Sinatra co-wrote and first recorded this song in 1951 — it’s said to be about his troubled relationship with Ava Gardner.  The recording above, from 1957, with an arrangement by Gordon Jenkins, is one of the pinnacles of American popular art.  Sinatra brings an emotional intimacy to his interpretation which is devastating, but he also sings beautifully, with a power that suggests he still might turn the hopeless love affair around.

Dylan covers the song on his new album Shadows In the Night with the same emotional intimacy but with a hopelessness and weariness that suggest nothing is going to get turned around — that the singer’s longing is just going to echo endlessly down through time.  Dylan’s version is another pinnacle of American popular art.



Bob Dylan’s vocal instrument is not what it used to be but it’s still an expressive tool of great subtlety and power — still capable of the raspy lyricism of a Louis Armstrong or the growling fierceness of a Charley Patton.  Armstrong and Patton were of course two of the greatest singers of all time, even though you wouldn’t describe either of their voices as dulcet.  Dylan in his later years has taken his place in their company and his new album Shadows In the Night proves that.

Dylan is no longer capable of the effortless crooning he could pull off when he wanted to in his youth, so there’s something conceptually exciting about his decision to make an album of songs suited to a crooner — songs from The Great American Songbook associated with Frank Sinatra.


In the 50s Sinatra himself moved from sweet-toned crooning to a more conversational and dramatic approach to songs, but his pipes had never been better.  Dylan shows what you can do with a Sinatra song without the pipes — with timing, inflection, breath, total emotional commitment.

Total emotional commitment is the key factor — the sort of embrace of a song’s dramatic meaning that puts the singer in its service without reservations of any kind.  Dylan once said that Sinatra was one of the only singers who sang without a mask — meaning, I think, without the stylistic flourishes that distance a singer from the purely expressive task at hand.  (This wasn’t always true of Sinatra, but it was almost invariably true of the albums he recorded for Capitol in the 50s.)


Dylan sings without a mask on Shadows In the Night.  To call the results astonishing is to put it mildly.  Part of what’s so moving about the album is that Bob Dylan, an iconic rebel, a great though eccentric songwriter in his own right, surrenders utterly to the lyrics and the melodies of songs written for mainstream audiences.  It’s his way of honoring the greatness of these songs, honoring them in the highest way possible by giving them everything he’s got as an artist.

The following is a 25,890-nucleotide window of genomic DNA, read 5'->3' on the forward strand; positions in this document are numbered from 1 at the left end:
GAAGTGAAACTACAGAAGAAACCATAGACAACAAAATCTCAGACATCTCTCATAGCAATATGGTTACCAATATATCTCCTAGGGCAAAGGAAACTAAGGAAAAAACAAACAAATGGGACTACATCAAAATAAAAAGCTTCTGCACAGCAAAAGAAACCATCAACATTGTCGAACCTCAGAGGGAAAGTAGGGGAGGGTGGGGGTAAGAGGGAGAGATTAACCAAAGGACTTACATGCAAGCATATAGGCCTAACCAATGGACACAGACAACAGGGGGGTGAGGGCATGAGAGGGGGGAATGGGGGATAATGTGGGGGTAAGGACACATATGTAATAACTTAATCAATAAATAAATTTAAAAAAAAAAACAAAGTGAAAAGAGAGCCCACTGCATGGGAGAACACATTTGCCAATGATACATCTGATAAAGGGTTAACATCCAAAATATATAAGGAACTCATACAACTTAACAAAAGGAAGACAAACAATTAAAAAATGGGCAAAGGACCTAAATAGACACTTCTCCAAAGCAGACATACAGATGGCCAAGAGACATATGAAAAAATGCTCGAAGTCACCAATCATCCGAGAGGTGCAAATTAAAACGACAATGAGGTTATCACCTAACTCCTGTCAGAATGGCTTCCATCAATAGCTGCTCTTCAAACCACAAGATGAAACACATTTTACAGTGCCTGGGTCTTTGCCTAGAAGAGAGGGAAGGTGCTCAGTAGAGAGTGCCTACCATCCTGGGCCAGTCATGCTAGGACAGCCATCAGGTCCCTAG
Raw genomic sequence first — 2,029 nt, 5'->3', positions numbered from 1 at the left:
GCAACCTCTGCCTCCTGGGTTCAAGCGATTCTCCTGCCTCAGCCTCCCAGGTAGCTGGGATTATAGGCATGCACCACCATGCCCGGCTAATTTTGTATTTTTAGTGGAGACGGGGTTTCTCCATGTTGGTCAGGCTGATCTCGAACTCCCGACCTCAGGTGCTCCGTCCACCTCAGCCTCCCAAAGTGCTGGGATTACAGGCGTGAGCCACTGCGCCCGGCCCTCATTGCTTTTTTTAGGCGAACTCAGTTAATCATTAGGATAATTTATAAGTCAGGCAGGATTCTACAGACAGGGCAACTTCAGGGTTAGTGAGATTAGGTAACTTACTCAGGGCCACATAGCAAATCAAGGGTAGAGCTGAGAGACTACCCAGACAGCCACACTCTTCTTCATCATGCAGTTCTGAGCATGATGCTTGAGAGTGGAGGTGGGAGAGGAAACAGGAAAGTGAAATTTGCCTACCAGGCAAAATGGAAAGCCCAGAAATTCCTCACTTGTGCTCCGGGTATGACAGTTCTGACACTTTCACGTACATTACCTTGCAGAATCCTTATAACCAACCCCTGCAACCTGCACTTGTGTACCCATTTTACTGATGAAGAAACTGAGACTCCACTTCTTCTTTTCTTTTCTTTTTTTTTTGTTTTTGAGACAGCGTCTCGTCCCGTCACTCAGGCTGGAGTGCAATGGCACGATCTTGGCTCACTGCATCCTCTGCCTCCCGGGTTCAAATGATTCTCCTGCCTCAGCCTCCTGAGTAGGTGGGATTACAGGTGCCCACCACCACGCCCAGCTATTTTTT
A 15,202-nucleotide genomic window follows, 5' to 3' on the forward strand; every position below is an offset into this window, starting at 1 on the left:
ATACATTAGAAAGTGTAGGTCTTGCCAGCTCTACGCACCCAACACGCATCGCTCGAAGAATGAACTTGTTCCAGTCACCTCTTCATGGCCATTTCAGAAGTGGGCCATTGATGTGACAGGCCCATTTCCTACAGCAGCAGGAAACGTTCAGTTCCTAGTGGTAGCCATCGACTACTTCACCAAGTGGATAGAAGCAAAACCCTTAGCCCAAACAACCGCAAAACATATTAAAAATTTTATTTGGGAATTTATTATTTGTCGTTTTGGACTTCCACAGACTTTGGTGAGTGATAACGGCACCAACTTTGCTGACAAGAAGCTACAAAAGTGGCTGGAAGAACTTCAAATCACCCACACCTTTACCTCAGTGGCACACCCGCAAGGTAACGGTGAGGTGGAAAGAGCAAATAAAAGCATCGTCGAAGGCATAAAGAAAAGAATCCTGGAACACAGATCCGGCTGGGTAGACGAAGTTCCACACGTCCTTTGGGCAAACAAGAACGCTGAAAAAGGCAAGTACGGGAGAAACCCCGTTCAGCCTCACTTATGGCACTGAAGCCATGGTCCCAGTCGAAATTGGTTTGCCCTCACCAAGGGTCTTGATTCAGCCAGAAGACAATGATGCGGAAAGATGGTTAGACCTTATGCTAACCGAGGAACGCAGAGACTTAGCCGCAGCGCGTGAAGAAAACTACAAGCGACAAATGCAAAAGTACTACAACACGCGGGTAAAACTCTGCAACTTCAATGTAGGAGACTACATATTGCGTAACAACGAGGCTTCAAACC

The songs Dylan chose for the album are mostly slow and melancholy numbers — songs of longing and loss.  When Sinatra recorded his best versions of these songs he was a man in the prime of life, which gave his expressions of longing and loss a particular kind of poignancy.  Dylan sings them here as an old man, which gives them another kind of poignancy, the poignancy of longings for things that may never be possessed, losses that may never be recovered.


Dylan has said that he knew he could never measure up to Sinatra’s performance of these songs, but he knew he had something of his own to bring to them — something Sinatra didn’t always bring to them when he grew old, when his instrument began to fail.  In his later years Sinatra got saucy and flip with standards at times — he put on a stylistic mask in that sense.  (Listen to Sinatra’s last recording of “Some Enchanted Evening” done for his own label Reprise, a song Dylan sings so sublimely here — Sinatra’s last version is an upbeat, jazzy rendition that completely eviscerates the emotional burden of the song.)

Dylan, standing shockingly exposed, cuts deep on every track of Shadows In the Night — cuts to the bone, carves these old songs into the fleshy tablets of the heart.  They have an unsettling intimacy — as though Dylan has decided to sit you down in person in the booth of a deserted saloon and tell you how things really are, how they’re going to be.



Singing is often about making pretty sounds, but not always.  Sometimes it’s just about breaking your heart.  When a singer’s instrument starts to fail, when the dulcet tones don’t come so easily, you find out what he or she really knows about singing.  Every breath, every inflection, every hesitation has to count — the way things will count on judgement day.

Bob Dylan knows everything there is to know about singing.  Listen to this album and take a lesson in the art and craft and mystery of it.

Click on the image to enlarge.